If I can personally visit with you over the phone, email, or at a table, with a hot cup of coffee or Dr. Pepper with a wedge of lime squeezed in it, please just ask. I’ve been taking extremely thorough notes through this adventure. I am seeing success. More time will tell the truth in how I’m doing. It has become vividly clear to me why churches struggle to produce fruit beyond the 100, 200, & 400 growth barriers. I can help you! I know I will pump you up!! 🙂 And even more, I know I would also learn from you. I’d be grateful to swap stories with you, compare scars, celebrate our victories, cry through the heart wrenching experiences our families face as we lead people to experience God, and most of all, I simply want to encourage you, and have you walk away with shining eyes!
This is really, really good work we do. Of course it is hard. It reminds us how alive we really are.
Oh, what a great day. ( I will post pics when I return home…the Wifi is painfully slow here.)
I awoke to one of the most beautiful mornings I’ve ever had. The weather was slightly overcast with no rain, but a cool 65 degrees. Uganda is on the Equator and everything is so very green. Palm trees pressed against mango and papaya trees. Lush hedges, green grass. You just really need to see it for yourself. Sam was running late this morning so I simply grabbed a chair and took it just outside the small cafe/kitchen of the hotel…took my coffee with me and just soaked it all in. It was a moment of refreshing and gratefulness.
Sam arrived about 40 minutes later and we went inside and had some breakfast. The way to explain the breakfast would be to simply call it a breakfast burrito. Africa has their version of flatbread…but its thinner than flatbread. Maybe it could be Africa’s version of a tortilla…but it thicker than a tortilla…its called chapati. They have the most wonderful egg omelets….they cook them very thin. Then they take the omelet and lay it on the chapati and roll it like an awesome breakfast burrito. Africa is known for tea so there is plenty of it to drink. It was nearly a perfect morning. The only thing missing was you!
When breakfast was finished we gathered up our daily items of water bottles and bags, mosquito repellent. (BTW…there are hardly any mosquitos this trip…it’s the rainy season and there seem to be very few.), a few snacks and we were off to the 15 minute drive to Sam’s School called, “Wings of Grace.”
The children at the school were ready. When I got out of the car you could hear the shrills of excitement and you could see the children waving their welcomes! Today was a day of presentations and celebrations. Dancing, singing, laughing, playing. Pure Joy! I was treated like a guest of honor. So many children introducing themselves in front of the whole school. Singing with great passion, loudness, rhythm, and spectacular African dancing. These children know how to dance. It is obvious that they feel the music when they dance! You must come witness it with me.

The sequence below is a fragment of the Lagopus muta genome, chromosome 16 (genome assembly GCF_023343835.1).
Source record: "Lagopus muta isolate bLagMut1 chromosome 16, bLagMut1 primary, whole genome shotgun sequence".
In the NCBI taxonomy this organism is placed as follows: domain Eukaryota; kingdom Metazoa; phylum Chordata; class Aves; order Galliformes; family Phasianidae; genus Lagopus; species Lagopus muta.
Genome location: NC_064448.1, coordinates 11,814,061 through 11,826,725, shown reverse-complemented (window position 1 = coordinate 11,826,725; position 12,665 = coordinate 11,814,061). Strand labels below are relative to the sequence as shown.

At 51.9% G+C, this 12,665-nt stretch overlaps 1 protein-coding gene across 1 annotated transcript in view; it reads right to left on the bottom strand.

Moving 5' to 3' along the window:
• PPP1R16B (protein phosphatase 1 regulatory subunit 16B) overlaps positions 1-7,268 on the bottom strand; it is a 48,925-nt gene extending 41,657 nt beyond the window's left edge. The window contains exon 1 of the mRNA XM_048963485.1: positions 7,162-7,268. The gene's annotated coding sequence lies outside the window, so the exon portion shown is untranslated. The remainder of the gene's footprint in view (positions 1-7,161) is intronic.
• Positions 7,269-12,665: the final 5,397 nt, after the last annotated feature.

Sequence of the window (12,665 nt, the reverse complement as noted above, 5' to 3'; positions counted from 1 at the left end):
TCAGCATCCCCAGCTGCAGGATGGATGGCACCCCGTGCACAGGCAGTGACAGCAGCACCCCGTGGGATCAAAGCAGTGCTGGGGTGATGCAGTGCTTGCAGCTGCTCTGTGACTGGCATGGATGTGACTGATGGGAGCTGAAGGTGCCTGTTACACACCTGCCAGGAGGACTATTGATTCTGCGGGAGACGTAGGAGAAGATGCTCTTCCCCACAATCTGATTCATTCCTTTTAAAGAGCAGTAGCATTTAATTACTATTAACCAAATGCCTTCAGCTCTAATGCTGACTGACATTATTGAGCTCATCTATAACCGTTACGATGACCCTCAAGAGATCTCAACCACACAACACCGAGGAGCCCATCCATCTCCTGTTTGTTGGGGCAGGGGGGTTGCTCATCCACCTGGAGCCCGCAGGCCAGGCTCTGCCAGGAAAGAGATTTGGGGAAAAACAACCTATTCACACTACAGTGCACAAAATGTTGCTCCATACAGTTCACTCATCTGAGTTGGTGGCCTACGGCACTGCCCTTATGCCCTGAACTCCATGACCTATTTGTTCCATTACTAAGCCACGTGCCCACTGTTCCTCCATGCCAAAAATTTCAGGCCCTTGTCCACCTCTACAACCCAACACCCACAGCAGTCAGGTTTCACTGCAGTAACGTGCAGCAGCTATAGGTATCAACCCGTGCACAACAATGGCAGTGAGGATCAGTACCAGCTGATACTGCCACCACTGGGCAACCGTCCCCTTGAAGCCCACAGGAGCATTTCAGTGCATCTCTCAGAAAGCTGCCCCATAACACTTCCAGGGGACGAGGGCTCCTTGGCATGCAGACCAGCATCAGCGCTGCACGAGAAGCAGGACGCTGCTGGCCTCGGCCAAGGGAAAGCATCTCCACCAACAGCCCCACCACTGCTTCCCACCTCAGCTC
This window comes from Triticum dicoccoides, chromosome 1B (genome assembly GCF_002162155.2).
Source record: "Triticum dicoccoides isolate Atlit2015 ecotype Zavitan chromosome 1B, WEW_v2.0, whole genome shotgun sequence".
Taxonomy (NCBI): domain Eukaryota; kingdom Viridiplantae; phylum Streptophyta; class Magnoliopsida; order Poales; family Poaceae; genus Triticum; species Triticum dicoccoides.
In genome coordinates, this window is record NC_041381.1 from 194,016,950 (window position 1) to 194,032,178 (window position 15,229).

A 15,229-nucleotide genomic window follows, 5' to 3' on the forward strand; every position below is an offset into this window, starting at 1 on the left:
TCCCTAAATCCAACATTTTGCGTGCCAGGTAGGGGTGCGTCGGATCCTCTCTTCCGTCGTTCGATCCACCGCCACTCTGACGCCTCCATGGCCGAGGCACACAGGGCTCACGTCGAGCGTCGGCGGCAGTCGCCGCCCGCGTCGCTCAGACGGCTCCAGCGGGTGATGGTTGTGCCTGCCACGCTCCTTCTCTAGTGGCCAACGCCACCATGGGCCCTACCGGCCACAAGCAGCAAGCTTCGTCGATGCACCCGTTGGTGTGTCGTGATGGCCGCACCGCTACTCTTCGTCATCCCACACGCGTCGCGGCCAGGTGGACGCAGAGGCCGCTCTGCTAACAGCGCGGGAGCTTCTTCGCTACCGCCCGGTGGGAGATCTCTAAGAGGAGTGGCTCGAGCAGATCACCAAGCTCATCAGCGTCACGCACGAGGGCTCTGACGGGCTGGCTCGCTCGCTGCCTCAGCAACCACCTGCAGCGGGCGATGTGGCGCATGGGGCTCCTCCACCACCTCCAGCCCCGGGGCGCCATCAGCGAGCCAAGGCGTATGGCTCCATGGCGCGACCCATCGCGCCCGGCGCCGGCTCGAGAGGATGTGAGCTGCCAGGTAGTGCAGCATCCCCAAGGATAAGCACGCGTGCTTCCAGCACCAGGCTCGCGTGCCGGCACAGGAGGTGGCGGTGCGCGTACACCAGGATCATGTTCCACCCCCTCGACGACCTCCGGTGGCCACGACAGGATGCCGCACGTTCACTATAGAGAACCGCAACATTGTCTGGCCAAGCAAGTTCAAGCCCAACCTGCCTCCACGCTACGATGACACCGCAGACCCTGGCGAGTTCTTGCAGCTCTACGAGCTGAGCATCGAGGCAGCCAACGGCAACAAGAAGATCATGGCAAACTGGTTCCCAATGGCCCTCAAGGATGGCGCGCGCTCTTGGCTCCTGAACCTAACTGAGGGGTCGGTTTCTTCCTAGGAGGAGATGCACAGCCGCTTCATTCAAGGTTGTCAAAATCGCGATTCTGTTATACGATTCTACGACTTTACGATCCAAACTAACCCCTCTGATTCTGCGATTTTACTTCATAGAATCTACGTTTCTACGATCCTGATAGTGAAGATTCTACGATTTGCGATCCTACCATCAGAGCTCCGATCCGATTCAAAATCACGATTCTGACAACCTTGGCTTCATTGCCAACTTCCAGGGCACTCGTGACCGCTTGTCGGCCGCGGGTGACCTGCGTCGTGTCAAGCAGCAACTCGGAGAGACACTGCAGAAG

The presentation went on for an hour or two. The teachers of the school acted out a play that made all my smile muscles ache. The children were given gifts from some left over Samaritan’s purse Christmas boxes and this really created a buzz of joy. When the celebration was over, I was hugged and thanked for helping them have better lives. It is quite an emotional experience. The people of Bugiri Uganda are so grateful and they express it with purity back to God and anybody who has blessed their lives.
I climbed back into the car and it was time to go and visit some fresh water wells that we have been able to provide. These visits are exciting to me. It requires that we travel deeper into the African bush. We get out of town and head into the equator of the earth. It is beautiful. So much untouched natural creation. You see it like God created it and it is breathtaking. And then you arrive to meet God’s favorite of all creation…his people. Many of these people, out in the African bush, have not seen white people. I scared many children! LOL. It is quite an experience to be the only white person for miles and miles. Even if they have seen a white person, it is rare and fascinating to them. It is a strange experience. These people of God’s creation are beautiful and expressive…and in great desperation of the very things we in America take for granted. Clean water. There is much food in Uganda. My trip this time brought me right into the middle of mango season. They are EVERYWHERE. The ground is littered with mangos. It is a time of joy for the kids. As we drive down the roads…more like cattle trails instead of roads…you can see little village mud huts and outside are children climbing the mango trees or a group of them standing under a mango tree with a long stick trying to knock off the fresh mango fruit about to fall. When you greet the children this time of year and shake their hands…they are very sticky from the sugar of mangos. Its not gross…its funny. Nothing a little wash of the hands from the new fresh water borehole won’t take care of!